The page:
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In re N.R.A.

Supreme Court of Montana

October 17, 2017

IN THE MATTER OF: N.R.A. and V.A.A., Youths in Need of Care.

          Submitted on Briefs: September 20, 2017

         APPEAL FROM: District Court of the Ninth Judicial District, In and For the County of Glacier, Cause Nos. DN 13-09 and DN 13-10 Honorable Robert G. Olson, Presiding Judge.

          For Appellant: Dana A. Henkel, Terrazas Clark Henkel, P.C., Missoula, Montana.

          For Appellee: Timothy C. Fox, Montana Attorney General, Katie F. Schulz, Assistant Attorney General, Helena, Montana, Mark E. Westveer, Glacier County Attorney, Cut Bank, Montana.

          OPINION

          JIM RICE JUSTICE.

         ¶1 A.N. (Mother) appeals the termination of her parental rights to her children, N.R.A. and V.A.A., by the Ninth Judicial District Court, Glacier County. Mother raises three issues on appeal, but we address only the following issue, and affirm:

         Did the District Court err by denying Mother's motion to set aside her relinquishment of parental rights?

         FACTUAL AND PROCEDURAL BACKGROUND[1]

         ¶2 On April 24, 2013, the Department of Public Health and Human Services, Child and Family Services Division (DPHHS or Department), filed a Petition for Emergency Protective Services and Temporary Investigative Authority as to N.R.A., then two years old, and V.A.A., six months old. The children had been left with family members by their parents. The family members discovered that V.A.A. had severe diaper rash, urine burns, and a yeast infection. The parents were arrested on outstanding warrants, and Father admitted they had used methamphetamine in front of the children, though Mother denied this allegation. DPHHS took protective custody of the children and placed them with relatives in Cut Bank, who lived near the parents. In September 2013, the Cut Bank relatives were no longer able to care for the children, and they were moved to another kinship placement in Gardiner, a significant distance from the parents. Mother asserted that this placement made visitation very difficult, and the District Court ordered DPHHS to make "every effort" to increase visits between her and the children.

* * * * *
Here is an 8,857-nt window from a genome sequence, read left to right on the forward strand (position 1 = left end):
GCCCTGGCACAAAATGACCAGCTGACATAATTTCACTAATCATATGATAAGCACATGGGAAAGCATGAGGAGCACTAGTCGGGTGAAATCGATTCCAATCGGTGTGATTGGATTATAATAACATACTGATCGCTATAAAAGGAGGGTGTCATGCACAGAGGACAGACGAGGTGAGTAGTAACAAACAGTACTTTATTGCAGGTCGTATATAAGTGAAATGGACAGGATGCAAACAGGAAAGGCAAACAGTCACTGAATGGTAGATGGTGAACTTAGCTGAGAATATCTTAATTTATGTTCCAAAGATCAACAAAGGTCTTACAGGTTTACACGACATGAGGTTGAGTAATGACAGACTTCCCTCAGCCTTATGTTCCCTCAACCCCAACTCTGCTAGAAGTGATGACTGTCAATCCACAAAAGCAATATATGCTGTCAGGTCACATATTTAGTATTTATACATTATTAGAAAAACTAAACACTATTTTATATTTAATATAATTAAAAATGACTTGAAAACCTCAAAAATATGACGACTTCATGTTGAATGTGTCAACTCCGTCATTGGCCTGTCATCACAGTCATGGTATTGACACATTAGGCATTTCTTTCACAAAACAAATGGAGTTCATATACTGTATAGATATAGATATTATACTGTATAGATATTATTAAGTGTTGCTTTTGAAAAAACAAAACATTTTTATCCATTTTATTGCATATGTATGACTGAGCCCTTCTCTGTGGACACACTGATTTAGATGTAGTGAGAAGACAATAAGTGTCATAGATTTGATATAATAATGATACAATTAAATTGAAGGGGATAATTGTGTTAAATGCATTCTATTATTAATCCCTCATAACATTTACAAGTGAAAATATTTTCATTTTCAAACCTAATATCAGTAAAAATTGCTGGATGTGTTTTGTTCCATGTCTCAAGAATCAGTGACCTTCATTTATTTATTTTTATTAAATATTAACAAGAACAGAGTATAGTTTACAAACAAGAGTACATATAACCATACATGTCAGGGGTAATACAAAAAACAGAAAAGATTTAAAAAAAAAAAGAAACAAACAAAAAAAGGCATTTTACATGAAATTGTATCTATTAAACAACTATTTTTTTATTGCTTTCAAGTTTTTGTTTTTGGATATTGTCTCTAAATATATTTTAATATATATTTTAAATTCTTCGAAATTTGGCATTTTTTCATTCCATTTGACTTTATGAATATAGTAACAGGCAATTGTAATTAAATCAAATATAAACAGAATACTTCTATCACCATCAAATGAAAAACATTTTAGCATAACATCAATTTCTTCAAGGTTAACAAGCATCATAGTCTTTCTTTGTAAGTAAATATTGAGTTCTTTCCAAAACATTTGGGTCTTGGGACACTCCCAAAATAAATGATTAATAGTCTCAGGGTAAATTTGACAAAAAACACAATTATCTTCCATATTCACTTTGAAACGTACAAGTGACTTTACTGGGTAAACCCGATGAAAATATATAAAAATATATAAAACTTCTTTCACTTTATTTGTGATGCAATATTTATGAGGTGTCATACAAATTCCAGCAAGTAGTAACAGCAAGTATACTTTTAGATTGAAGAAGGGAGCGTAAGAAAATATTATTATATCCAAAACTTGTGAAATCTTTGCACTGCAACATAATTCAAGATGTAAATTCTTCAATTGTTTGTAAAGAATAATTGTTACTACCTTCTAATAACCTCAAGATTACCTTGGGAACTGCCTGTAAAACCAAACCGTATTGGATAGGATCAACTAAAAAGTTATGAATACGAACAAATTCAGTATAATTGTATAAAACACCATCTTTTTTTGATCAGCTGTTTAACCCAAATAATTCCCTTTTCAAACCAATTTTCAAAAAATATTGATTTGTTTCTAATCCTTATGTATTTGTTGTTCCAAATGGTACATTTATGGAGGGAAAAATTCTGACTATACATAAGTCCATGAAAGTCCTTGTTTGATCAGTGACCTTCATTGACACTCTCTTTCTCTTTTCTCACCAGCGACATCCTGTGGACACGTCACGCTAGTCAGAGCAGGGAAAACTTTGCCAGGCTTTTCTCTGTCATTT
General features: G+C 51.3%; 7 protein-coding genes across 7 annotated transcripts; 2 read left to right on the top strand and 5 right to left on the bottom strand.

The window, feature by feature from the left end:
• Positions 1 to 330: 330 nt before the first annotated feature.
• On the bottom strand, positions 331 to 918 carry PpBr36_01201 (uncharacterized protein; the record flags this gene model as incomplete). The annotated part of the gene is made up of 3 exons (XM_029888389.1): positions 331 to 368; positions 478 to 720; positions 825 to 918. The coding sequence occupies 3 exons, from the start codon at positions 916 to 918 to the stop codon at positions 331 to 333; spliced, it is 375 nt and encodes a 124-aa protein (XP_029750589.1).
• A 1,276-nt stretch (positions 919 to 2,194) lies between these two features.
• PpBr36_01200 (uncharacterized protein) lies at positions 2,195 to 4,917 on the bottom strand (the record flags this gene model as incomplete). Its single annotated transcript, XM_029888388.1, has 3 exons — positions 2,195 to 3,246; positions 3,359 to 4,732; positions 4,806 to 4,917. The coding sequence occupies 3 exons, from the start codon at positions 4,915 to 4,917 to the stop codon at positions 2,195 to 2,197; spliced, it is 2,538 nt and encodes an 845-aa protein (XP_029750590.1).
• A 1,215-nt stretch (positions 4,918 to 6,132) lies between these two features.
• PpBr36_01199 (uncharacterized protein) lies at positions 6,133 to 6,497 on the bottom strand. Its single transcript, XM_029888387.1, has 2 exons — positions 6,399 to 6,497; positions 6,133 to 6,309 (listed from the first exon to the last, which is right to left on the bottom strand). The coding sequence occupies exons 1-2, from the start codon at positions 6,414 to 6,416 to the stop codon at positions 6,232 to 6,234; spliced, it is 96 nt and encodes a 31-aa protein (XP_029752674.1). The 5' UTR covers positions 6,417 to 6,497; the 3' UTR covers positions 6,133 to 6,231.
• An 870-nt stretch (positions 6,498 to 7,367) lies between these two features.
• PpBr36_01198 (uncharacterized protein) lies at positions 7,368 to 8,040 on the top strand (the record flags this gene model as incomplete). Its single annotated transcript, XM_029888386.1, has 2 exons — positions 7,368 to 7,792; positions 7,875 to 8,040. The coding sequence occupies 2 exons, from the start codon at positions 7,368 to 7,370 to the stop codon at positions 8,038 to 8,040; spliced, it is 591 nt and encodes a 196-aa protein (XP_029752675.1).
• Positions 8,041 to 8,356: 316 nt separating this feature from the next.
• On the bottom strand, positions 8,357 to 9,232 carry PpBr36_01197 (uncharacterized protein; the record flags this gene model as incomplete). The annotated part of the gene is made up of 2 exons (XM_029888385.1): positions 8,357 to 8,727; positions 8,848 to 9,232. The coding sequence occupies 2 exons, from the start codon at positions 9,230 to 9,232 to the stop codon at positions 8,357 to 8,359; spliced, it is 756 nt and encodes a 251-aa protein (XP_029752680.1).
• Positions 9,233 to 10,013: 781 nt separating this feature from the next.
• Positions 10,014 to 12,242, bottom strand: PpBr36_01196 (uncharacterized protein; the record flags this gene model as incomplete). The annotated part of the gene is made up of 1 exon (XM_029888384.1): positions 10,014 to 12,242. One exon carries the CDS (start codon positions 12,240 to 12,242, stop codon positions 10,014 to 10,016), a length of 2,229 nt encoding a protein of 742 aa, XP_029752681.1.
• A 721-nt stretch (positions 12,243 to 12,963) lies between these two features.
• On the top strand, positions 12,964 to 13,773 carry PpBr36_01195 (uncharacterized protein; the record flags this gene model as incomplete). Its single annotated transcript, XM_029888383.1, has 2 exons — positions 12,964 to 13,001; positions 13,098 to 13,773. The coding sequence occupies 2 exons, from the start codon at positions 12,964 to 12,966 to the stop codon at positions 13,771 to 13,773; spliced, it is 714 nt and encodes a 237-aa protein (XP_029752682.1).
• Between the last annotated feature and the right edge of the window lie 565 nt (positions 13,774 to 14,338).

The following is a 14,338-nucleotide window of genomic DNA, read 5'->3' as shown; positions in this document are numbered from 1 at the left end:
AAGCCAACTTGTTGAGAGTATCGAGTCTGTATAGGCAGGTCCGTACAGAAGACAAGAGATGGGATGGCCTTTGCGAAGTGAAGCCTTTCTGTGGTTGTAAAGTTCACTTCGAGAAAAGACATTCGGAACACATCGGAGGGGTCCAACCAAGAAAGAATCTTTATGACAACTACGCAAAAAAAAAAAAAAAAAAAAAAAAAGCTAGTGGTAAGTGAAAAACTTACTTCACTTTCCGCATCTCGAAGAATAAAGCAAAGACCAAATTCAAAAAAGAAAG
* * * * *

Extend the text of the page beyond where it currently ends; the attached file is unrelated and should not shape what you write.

¶3 In December 2013, the District Court determined the children were youths in need of care due to physical neglect and exposure to dangerous drugs, and granted temporary legal custody to DPHHS. Treatment plans were approved for both parents. The parties would later dispute whether a proper adjudicatory hearing had been conducted.

         ¶4 In November 2014, DPHHS filed a petition to terminate Father's and Mother's parental rights based on their failure to successfully complete their treatment plans. In May 2015, the District Court terminated Father's parental rights due to continued drug use, failure to complete treatment, and exposing the children to a sex offender, among other grounds. However, with regard to Mother, the District Court concluded that, while Mother had initially done poorly on her treatment plan, she had made positive improvements in her life, and "earned the right to try to parent her children." The District Court approved a second treatment plan.

         ¶5 In August 2015, the DPHHS case worker met with Mother and explained that she was not complying with the second treatment plan, and that the Department was contemplating filing a second time for termination of her parental rights. The case worker told Mother that she could avoid a second termination proceeding by voluntarily relinquishing her parental rights. Mother testified that she was advised by DPHHS representatives that it was more likely she would be able to see her children after her rights were terminated if she voluntarily relinquished them. Mother declined voluntary relinquishment, and canceled the relinquishment counseling that had been scheduled for her.

         ¶6 On December 1, 2015, DPHHS filed a petition to terminate Mother's parental rights, based on her failure to complete her second treatment plan. The same day, Mother notified DPHHS that she wanted to relinquish her parental rights. On December 4, 2015, a DPHHS permanency planning specialist met with Mother and conducted a three-hour counselling session regarding relinquishment, as required by § 42-2-409, MCA. At the end of the session, Mother signed an affidavit waiving all her parental rights and relinquishing her children for adoption, affirming therein that she was signing voluntarily and without undue influence. Although encouraged to speak with her attorney, Mother declined the opportunity to do so before signing.

         ¶7 On January 6, 2016, Mother's attorney asserted during a hearing that Mother was acting under duress when she had waived her rights to the children, and she wished to withdraw her relinquishment. On February 1, 2016, the District Court conducted a hearing to consider the validity of Mother's relinquishment. Mother, the DPHHS case worker, the placement specialist, and a CASA advocate testified. On March 10, 2016, the District Court entered an ordering denying Mother's motion to revoke her relinquishment of parental rights, finding that Mother's relinquishment was made "knowingly, intelligently, and ...


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